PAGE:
With Centrelink’s robo-debt mess still front of mind for many, the Australian National University (ANU) is reporting Australians want the government to use the data it holds on individuals to better target entitlements.
According to ANU, a majority of Australians also think governments “definitely” or “probably should” use the data they access to “ensure residents aren’t claiming benefits they’re not entitled to”.
The claims from the university follow a poll it had conducted between November 19 and December 3, 2018, interviewing 2,150 people via both the internet and phone on their views on government use and protection of personal data.
The Australian population is generally supportive of government using or sharing data, at least according to ANU’s Public Attitudes Towards Data Governance in Australia report [PDF]. However, that does not mean they believe the government is currently doing what it should be doing with the data it has.
The poll asked respondents to “think about the data about you that the Australian government might currently hold, such as your income tax data, social security records, or use of health services”.
According to the report, socioeconomic status had an association with the answers given.
“Those with higher levels of education tended to be more supportive (especially for using data for evaluation),” the report says. “Area-level disadvantage also had an association, with those who lived in the most disadvantaged areas tending to be more supportive of government using data to ensure that residents are not missing out on their entitlements and to ensure that residents are not claiming benefits they are not entitled to.”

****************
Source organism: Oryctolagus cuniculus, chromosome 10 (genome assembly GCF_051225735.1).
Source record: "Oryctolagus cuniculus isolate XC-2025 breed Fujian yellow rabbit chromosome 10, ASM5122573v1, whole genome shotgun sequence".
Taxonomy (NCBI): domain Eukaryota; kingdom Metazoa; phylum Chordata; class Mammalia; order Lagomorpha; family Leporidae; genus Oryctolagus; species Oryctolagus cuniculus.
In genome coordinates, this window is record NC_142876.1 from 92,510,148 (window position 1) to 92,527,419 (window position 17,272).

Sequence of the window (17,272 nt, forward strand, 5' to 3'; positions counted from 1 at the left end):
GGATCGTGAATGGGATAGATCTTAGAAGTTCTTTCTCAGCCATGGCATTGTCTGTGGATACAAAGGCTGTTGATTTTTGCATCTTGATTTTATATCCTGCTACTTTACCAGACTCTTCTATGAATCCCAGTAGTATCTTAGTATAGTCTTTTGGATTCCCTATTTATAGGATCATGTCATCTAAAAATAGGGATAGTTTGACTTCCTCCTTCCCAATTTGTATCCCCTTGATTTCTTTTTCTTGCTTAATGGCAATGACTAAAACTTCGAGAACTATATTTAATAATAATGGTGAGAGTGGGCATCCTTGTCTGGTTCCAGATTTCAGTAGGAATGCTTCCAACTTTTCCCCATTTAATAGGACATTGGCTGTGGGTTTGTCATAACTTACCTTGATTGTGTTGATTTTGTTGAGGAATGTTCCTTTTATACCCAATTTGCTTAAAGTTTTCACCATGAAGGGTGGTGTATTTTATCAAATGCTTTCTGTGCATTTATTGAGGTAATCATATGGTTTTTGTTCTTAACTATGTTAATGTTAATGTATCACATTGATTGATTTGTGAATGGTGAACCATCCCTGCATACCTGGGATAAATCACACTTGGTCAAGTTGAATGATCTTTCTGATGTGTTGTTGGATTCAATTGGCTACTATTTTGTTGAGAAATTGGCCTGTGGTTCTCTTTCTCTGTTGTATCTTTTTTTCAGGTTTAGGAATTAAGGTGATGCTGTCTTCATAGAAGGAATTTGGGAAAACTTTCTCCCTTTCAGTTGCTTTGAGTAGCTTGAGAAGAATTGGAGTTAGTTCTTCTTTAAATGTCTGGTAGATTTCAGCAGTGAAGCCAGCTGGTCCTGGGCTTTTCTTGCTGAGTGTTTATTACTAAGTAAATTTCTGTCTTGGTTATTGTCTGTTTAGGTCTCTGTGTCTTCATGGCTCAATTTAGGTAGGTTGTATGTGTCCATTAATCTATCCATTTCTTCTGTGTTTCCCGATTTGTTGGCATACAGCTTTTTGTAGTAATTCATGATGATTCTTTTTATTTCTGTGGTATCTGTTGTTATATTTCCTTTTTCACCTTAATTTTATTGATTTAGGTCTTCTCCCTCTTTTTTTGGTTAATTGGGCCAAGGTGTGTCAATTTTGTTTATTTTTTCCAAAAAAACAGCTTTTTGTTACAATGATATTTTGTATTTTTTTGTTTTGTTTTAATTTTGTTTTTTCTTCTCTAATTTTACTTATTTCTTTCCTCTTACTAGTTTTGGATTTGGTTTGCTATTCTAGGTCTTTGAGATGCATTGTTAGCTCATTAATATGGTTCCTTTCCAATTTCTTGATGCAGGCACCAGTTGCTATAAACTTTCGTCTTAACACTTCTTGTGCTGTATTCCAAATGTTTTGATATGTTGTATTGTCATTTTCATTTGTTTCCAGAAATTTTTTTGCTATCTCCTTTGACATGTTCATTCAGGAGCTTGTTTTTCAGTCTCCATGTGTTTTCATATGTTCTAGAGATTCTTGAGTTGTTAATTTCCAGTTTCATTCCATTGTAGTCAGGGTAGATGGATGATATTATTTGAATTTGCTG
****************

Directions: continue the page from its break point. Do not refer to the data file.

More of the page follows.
When it comes to trusting the government with data, the most trusted organisation is the Australian Bureau of Statistics (ABS), followed by universities as a collective.
In general, there is far less trust in commercial entities than in public sector institutions; not surprisingly, the lowest level of trust is in social media companies, ANU reported.
Telecommunications companies, online shopping providers, and banks and other financial institutions fall “somewhere in between”.
According to ANU, age had a strong association with trust, with the young tending to be more trusting than the old. On the topic of trust, education was again highlighted.
“Those who had not completed high school tended to be less trusting in institutions with regard to their data than those who had completed Year 12, with the difference greatest for non-commercial institutions (government in general, universities and the ABS specifically),” ANU wrote.
“There were also large differences by education, with those living in the most disadvantaged parts of the country the least likely to trust government with their data.”
During Senate Estimates last month, the Department of Human Services (DHS) once again faced questions on its controversial Online Compliance Intervention (OCI) scheme that poorly used government data to determine if an individual was entitled to welfare.